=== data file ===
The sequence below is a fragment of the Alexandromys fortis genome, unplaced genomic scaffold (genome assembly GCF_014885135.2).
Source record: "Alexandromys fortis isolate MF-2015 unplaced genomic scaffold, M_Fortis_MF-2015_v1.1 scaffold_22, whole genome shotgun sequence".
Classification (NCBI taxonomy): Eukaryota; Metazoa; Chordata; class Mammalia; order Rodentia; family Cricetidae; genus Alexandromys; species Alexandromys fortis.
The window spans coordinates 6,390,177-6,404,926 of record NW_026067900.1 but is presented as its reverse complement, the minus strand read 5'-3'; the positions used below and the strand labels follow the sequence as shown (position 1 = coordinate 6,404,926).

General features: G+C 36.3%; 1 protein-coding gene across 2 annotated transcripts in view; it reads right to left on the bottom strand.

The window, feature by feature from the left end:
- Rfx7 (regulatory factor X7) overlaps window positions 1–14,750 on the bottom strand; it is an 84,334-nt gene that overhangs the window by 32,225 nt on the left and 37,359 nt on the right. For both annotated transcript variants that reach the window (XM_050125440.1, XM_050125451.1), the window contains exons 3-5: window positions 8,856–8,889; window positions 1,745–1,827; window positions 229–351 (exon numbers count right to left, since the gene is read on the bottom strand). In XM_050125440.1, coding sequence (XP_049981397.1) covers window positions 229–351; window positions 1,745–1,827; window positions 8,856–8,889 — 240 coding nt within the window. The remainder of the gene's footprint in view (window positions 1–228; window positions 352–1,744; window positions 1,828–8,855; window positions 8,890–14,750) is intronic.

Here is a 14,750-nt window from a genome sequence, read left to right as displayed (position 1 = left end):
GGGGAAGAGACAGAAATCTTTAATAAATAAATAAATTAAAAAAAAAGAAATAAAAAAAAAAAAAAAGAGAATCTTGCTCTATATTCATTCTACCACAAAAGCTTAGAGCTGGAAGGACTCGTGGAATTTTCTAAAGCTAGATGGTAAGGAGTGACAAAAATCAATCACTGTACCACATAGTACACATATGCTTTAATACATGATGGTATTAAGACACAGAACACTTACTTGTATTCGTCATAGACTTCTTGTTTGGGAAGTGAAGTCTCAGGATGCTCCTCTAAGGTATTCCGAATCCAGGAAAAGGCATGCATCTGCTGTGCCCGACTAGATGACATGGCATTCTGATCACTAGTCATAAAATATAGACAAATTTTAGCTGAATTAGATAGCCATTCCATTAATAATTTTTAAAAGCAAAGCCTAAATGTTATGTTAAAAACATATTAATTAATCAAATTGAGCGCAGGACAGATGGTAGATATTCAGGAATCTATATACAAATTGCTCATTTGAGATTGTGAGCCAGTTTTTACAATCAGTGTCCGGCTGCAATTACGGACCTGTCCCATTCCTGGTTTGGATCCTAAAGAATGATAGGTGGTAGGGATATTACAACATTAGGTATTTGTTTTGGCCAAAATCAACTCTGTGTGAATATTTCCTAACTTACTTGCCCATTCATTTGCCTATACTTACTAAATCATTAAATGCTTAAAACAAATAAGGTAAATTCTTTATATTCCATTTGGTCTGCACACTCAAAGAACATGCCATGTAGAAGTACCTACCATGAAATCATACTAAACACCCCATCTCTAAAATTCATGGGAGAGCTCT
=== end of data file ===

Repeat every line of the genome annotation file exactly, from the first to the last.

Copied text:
The sequence below is a fragment of the Alexandromys fortis genome, unplaced genomic scaffold (genome assembly GCF_014885135.2).
Source record: "Alexandromys fortis isolate MF-2015 unplaced genomic scaffold, M_Fortis_MF-2015_v1.1 scaffold_22, whole genome shotgun sequence".
Classification (NCBI taxonomy): Eukaryota; Metazoa; Chordata; class Mammalia; order Rodentia; family Cricetidae; genus Alexandromys; species Alexandromys fortis.
The window spans coordinates 6,390,177-6,404,926 of record NW_026067900.1 but is presented as its reverse complement, the minus strand read 5'-3'; the positions used below and the strand labels follow the sequence as shown (position 1 = coordinate 6,404,926).

General features: G+C 36.3%; 1 protein-coding gene across 2 annotated transcripts in view; it reads right to left on the bottom strand.

The window, feature by feature from the left end:
- Rfx7 (regulatory factor X7) overlaps window positions 1–14,750 on the bottom strand; it is an 84,334-nt gene that overhangs the window by 32,225 nt on the left and 37,359 nt on the right. For both annotated transcript variants that reach the window (XM_050125440.1, XM_050125451.1), the window contains exons 3-5: window positions 8,856–8,889; window positions 1,745–1,827; window positions 229–351 (exon numbers count right to left, since the gene is read on the bottom strand). In XM_050125440.1, coding sequence (XP_049981397.1) covers window positions 229–351; window positions 1,745–1,827; window positions 8,856–8,889 — 240 coding nt within the window. The remainder of the gene's footprint in view (window positions 1–228; window positions 352–1,744; window positions 1,828–8,855; window positions 8,890–14,750) is intronic.

Here is a 14,750-nt window from a genome sequence, read left to right as displayed (position 1 = left end):
GGGGAAGAGACAGAAATCTTTAATAAATAAATAAATTAAAAAAAAAGAAATAAAAAAAAAAAAAAAGAGAATCTTGCTCTATATTCATTCTACCACAAAAGCTTAGAGCTGGAAGGACTCGTGGAATTTTCTAAAGCTAGATGGTAAGGAGTGACAAAAATCAATCACTGTACCACATAGTACACATATGCTTTAATACATGATGGTATTAAGACACAGAACACTTACTTGTATTCGTCATAGACTTCTTGTTTGGGAAGTGAAGTCTCAGGATGCTCCTCTAAGGTATTCCGAATCCAGGAAAAGGCATGCATCTGCTGTGCCCGACTAGATGACATGGCATTCTGATCACTAGTCATAAAATATAGACAAATTTTAGCTGAATTAGATAGCCATTCCATTAATAATTTTTAAAAGCAAAGCCTAAATGTTATGTTAAAAACATATTAATTAATCAAATTGAGCGCAGGACAGATGGTAGATATTCAGGAATCTATATACAAATTGCTCATTTGAGATTGTGAGCCAGTTTTTACAATCAGTGTCCGGCTGCAATTACGGACCTGTCCCATTCCTGGTTTGGATCCTAAAGAATGATAGGTGGTAGGGATATTACAACATTAGGTATTTGTTTTGGCCAAAATCAACTCTGTGTGAATATTTCCTAACTTACTTGCCCATTCATTTGCCTATACTTACTAAATCATTAAATGCTTAAAACAAATAAGGTAAATTCTTTATATTCCATTTGGTCTGCACACTCAAAGAACATGCCATGTAGAAGTACCTACCATGAAATCATACTAAACACCCCATCTCTAAAATTCATGGGAGAGCTCT